Israel has never been a country which simply looks out for itself, although that would certainly be a full time job. Since its inception, Israel has sought out ways to help others. Humanitarian aid efforts range from the local, like coming to the aid of beleaguered residents of Kiryat Shmona near the Lebanese border, or driving Palestinian children to life-saving medical treatments, to the international, like providing aid to countries struck by a natural disaster.
MASHAV, under the auspices of Israel's Foreign Ministry, is the official department in charge of international aid efforts. But there are many other organizations, some governmental and other non-governmental organizations (NGOs), which provide much-needed relief throughout Israel, and throughout the world.
Magen David Adom is Israel's national emergency medical service. Established in 1930 with a single branch in Tel Aviv, the service soon extended throughout the country. In 1950, the government made MDA's status as the national emergency service official. MDA is overwhelmingly staffed by volunteers, both in administrative and medical capacities, though it employs a medical staff of approximately 1,200. MDA was not granted membership in the International Red Cross and Red Crescent Movement until 2006, due to controversy over the use of the Magen David ("Shield of David"—the Israeli star) as its emblem.
The MDA, in addition to providing medical service for car accidents, heart attacks, and other "routine" emergencies, has been at the front lines after a terrorist attack hits Israel, caring for the wounded victims. The humanitarian organization Zaka, with a volunteer staff of approximately 1,000, works alongside MDA and other emergency services in the aftermath of terrorist attacks. Zaka is known for protecting the sanctity of the human body, and gathers body parts and spilled blood for a proper burial according to Jewish tradition.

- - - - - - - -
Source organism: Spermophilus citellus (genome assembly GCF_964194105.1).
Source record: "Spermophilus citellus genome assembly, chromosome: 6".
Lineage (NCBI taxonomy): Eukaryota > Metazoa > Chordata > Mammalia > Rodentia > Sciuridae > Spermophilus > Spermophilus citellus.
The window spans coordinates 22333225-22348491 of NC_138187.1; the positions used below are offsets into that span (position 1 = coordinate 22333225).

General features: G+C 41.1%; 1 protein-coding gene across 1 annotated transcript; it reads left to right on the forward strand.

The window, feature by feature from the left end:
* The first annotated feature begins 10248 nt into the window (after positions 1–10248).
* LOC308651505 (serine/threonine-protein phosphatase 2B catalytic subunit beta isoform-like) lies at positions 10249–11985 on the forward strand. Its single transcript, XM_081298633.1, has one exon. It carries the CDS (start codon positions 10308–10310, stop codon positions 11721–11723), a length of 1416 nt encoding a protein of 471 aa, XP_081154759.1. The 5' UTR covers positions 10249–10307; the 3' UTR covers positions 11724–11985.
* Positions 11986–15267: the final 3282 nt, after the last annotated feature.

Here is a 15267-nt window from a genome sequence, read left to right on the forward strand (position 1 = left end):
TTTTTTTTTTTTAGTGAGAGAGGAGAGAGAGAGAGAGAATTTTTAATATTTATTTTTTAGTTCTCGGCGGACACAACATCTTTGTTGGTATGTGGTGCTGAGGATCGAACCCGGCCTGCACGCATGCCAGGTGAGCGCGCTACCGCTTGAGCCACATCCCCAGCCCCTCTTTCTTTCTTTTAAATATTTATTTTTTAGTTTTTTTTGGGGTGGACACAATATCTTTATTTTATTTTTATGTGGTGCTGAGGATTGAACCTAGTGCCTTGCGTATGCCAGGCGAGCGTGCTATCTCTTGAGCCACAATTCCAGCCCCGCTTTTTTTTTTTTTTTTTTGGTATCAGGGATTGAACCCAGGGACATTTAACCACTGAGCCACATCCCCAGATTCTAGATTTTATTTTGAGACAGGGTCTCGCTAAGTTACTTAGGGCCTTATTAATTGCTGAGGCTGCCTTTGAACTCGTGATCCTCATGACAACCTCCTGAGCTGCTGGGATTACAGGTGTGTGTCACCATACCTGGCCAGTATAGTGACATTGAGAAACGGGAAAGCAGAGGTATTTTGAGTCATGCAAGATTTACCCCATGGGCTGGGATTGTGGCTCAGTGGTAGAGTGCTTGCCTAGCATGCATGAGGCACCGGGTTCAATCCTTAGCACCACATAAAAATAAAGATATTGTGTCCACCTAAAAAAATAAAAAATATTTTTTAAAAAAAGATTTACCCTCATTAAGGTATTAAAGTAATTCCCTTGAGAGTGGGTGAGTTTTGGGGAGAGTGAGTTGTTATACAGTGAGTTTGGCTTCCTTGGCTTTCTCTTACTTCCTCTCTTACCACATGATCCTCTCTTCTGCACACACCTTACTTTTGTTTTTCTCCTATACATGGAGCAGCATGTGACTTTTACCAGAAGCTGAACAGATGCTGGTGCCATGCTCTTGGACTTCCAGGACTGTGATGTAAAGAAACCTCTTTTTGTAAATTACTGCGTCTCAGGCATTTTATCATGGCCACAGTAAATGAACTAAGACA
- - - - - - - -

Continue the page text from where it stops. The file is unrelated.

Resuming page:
Below is a sampling of some of the many organizations in Israel, nearly all staffed by volunteers, dedicated to improving the lives of Israel's own citizen, and citizens around the world:
Israel Flying Aid was founded in 2005 to help people around the world who are suffering from natural disasters. IFA provides assistance in the areas of food, medical aid, and post-trauma services. IFA assists countries in which a disaster has struck, no matter what, even if those countries are hostile to Israel, such as Iraq and Pakistan. Their pledge, according to their website, is to provide needed assistance to, "the victims of the disasters, and not to their countries, governments, militia, or military, that may prevent international assistance to victims." In fact, the IFA targets areas which other disaster-relief organizations may stay away from, including those deemed "complex regions" in which the UN Red Cross is denied entry (like Russian-occupied Georgia). In August 2008, IFA sent a team to Georgia to provide relief following the bloody conflict between Georgia and Russia. In May 2008, in the aftermath of the cyclone in Myanmar, IFA volunteers risked their life, entered the country, and provided basic food and shelter for approximately 55,000 people.